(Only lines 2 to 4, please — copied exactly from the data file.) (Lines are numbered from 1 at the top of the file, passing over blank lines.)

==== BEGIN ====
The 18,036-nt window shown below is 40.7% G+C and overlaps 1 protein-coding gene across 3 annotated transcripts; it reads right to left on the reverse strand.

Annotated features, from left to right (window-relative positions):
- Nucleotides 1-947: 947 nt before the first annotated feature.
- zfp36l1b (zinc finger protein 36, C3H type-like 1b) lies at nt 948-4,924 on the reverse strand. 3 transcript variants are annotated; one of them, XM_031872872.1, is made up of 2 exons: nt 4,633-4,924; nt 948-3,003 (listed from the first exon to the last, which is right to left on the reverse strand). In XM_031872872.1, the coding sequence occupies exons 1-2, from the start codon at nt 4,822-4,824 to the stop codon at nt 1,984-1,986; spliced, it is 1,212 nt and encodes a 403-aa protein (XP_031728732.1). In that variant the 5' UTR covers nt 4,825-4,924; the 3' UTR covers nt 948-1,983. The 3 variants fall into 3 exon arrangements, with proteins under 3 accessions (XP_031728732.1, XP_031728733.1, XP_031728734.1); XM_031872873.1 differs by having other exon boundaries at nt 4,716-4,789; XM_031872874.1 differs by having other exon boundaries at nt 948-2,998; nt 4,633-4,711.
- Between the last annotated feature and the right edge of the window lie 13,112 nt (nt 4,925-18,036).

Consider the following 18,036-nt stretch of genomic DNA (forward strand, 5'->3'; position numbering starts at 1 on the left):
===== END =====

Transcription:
Annotated features, from left to right (window-relative positions):
- Nucleotides 1-947: 947 nt before the first annotated feature.
- zfp36l1b (zinc finger protein 36, C3H type-like 1b) lies at nt 948-4,924 on the reverse strand. 3 transcript variants are annotated; one of them, XM_031872872.1, is made up of 2 exons: nt 4,633-4,924; nt 948-3,003 (listed from the first exon to the last, which is right to left on the reverse strand). In XM_031872872.1, the coding sequence occupies exons 1-2, from the start codon at nt 4,822-4,824 to the stop codon at nt 1,984-1,986; spliced, it is 1,212 nt and encodes a 403-aa protein (XP_031728732.1). In that variant the 5' UTR covers nt 4,825-4,924; the 3' UTR covers nt 948-1,983. The 3 variants fall into 3 exon arrangements, with proteins under 3 accessions (XP_031728732.1, XP_031728733.1, XP_031728734.1); XM_031872873.1 differs by having other exon boundaries at nt 4,716-4,789; XM_031872874.1 differs by having other exon boundaries at nt 948-2,998; nt 4,633-4,711.